Johnny Ramone claims it was an accident– that time he hit the student body president in the balls with his guitar and got an early incarnation of the Ramones banned from the high school talent show. “I just got a little carried away with the music,” he says.
Bassist Dee Dee Ramone says it wasn’t his fault the principal asked him to leave his classes permanently. “They gave me this long list of credits and I couldn’t figure it out,” he says. “They wanted me to take this academic stuff. All I wanted to take was shop.”
Drummer Tommy Ramone used to build model army tanks and get high from the glue. “A lot of our music comes out of that sensibility,” he says. “We’re intellectual 12-year-olds.”
Joey Ramone, comatose singer, says only that he would like to increase his collection of doorknobs.
Riding a wave of rapturous reviews from New York critics, their album, Ramones, has actually broken into the Top 150 and they just returned from two dates in London with the Flamin’ Groovies.
Their music– an amazing amalgam of higher energy, funnier lyrics and less command of their instruments than the New York Dolls’– derives much of its charm from the Ramones’ instinctive understanding that great artistry can result from turning your liabilities into assets.
“The reason I start all our songs by screaming ‘one-two-three-four’ into the mike is that we couldn’t learn how to do the silent count,” explains Dee Dee, searching his face for zits in a cosmetic mirror on manager Danny Field’s desk.
“Besides, screaming ‘one-two-three-four’ is more fun,” says Tommy. “Our music is an answer to the early Seventies when artsy people with big egos would do vocal harmonies and play long guitar, solos and get called geniuses. That was bullshit. We play rock & roll. We don’t do solos. Our only harmonics are in the overtones from the guitar chords.”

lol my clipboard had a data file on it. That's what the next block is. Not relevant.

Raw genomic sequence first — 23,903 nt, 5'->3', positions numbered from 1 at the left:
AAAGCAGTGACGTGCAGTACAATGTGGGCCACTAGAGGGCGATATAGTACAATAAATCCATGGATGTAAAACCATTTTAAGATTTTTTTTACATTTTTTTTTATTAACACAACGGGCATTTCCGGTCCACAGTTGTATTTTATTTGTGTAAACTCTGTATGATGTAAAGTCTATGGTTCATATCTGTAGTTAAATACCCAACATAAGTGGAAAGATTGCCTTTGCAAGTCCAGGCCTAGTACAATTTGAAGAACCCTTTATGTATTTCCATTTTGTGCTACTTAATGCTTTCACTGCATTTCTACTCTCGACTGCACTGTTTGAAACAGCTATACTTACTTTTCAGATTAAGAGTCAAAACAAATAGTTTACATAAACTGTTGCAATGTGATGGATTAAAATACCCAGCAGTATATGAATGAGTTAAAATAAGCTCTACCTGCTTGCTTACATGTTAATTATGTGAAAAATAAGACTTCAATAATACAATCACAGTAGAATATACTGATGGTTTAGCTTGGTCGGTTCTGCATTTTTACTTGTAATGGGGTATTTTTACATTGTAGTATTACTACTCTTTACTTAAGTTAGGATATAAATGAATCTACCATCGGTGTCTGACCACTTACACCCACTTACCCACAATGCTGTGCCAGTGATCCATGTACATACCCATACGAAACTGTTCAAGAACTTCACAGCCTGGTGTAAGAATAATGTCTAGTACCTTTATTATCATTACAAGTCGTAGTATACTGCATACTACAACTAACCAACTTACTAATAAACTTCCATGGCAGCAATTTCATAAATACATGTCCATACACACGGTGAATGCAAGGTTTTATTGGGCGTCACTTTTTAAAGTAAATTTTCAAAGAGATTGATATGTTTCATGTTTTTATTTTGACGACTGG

The Ramones (not their real surname) were born in 1952 (Johnny in 1951) and grew up in Forest Hills, Queens, where they went to high school together and got dumped on by girls. “They always wanted to go with guys who had Corvettes,” says Johnny, “so we had nothing to do but climb on rooftops and sniff glue. Musicians never have girlfriends in the beginning – they get a guitar instead.”
“It still makes me bitter they wouldn’t have anything to do with us,” adds Dee Dee. “Back in the glitter days I had to dress up and tell them I was from T-Rex.”
From this adolescent trauma arose such masterpieces of misogyny as “I Don’t Wanna Walk around with You” and “Loudmouth” (“You’re a loudmouth baby/You better shut it up/I’m gonna beat you up/’Cause you’re a loudmouth babe”). Their extensive experience with model building produced one of the ultimate statements on teenage lobotomy, “Now I Wanna Sniff Some Glue.”
“We used to sniff and then call this telephone number and listen to the beeps,” recalls Dee Dee. “I got it all over my pants and shirt. It would be on my breath. Really stank. You can kill yourself that way. I wouldn’t recommend it to kids now.”
For their next album, the Ramones are doing a tune they call “Carbona, Not Glue” in honor of a cleaning fluid they sniffed after the hobby stores wouldn’t sell to them anymore.
After graduation the Ramones got menial jobs to support themselves. Two years ago they began playing at the CBGB, the Bowery bar that specializes in rock. They dressed in leather jackets and, more than any other local band, personified the punk image: they talked tough, played loud, and looked so wimpy their audiences wanted to mother them. “We developed a small following of weirdos,” says Tommy. “Then we got the intellectuals. Now the kids are coming.”
“Some people say our music all sounds the same,” Tommy continues, “but new kinds of music sound alike until you’re used to them. We had the lyrics to our songs printed on the envelope because we were sick and tired of being called stupid mutants by people who weren’t picking up on the words. We’ve finally found an outlet for our self-destruction.”
“Adolescence was sure tough,” says Dee Dee.
Adds Tommy, “Especially when you don’t grow out of it.”
This story is from the August 12th, 1976 issue of Rolling Stone.